With downpipes placed strategically around a home you could collect about 80 per cent of rainwater from the roof area. The Water Corporation suggests that with a roof area of around 100 square metres and our recent average rainfall of around 750mm per year, you can collect over 80,000 litres of water, saving money and being environmentally friendly at the same time.
If you use 125 litres of tank water per day this equates to around 46 cubic metres of water per year, which could be collected on a roof area of only 70 square metres.
Rainwater tanks come in many sizes. For general household use such as flushing toilets, washing cars, watering gardens etc, you would need a tank of around 5,000 litres.
Tanks are available in a variety of materials – galvanised steel, fibreglass (usually more expensive), concrete, galvanised sheet metal or polyethylene. A building permit will be necessary from the local authority before installation and a licenced plumber will need to install the tank.
Remember that regular maintenance is essential to preserve the quality of your water. The tank needs to be protected from foreign materials like leaves, bird droppings and mosquitos. Installation of an inlet strainer is recommended.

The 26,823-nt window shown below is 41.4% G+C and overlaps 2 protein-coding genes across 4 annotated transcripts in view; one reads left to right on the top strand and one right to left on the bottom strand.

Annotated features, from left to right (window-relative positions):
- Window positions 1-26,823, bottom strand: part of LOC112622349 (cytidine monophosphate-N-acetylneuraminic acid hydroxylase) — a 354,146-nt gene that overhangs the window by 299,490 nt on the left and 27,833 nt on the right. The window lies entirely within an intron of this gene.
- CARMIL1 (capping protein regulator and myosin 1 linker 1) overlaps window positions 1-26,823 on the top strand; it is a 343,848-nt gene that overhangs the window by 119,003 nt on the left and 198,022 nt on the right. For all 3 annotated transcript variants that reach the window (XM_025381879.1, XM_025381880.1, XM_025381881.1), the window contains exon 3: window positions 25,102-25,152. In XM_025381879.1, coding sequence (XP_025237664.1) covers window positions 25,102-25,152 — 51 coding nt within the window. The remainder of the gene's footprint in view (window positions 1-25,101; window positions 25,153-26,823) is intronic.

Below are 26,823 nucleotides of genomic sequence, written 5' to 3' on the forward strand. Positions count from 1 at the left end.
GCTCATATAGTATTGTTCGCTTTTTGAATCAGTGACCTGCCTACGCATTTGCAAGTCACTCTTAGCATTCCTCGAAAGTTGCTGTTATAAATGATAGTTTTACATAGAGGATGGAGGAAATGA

With our heavy rains approaching you need to consider tank overflow. You may also need to install a pressure pump to help circulate the water around your home. Finally if your rainwater is to be used to help flush the toilet, a non-return valve or backflow prevention device will be required.
You should look at the Water Corporation website – www.watercorporation.com.au for further information.
Note also that rainwater tanks may become mandatory in WA under proposed new 5* plus regulations.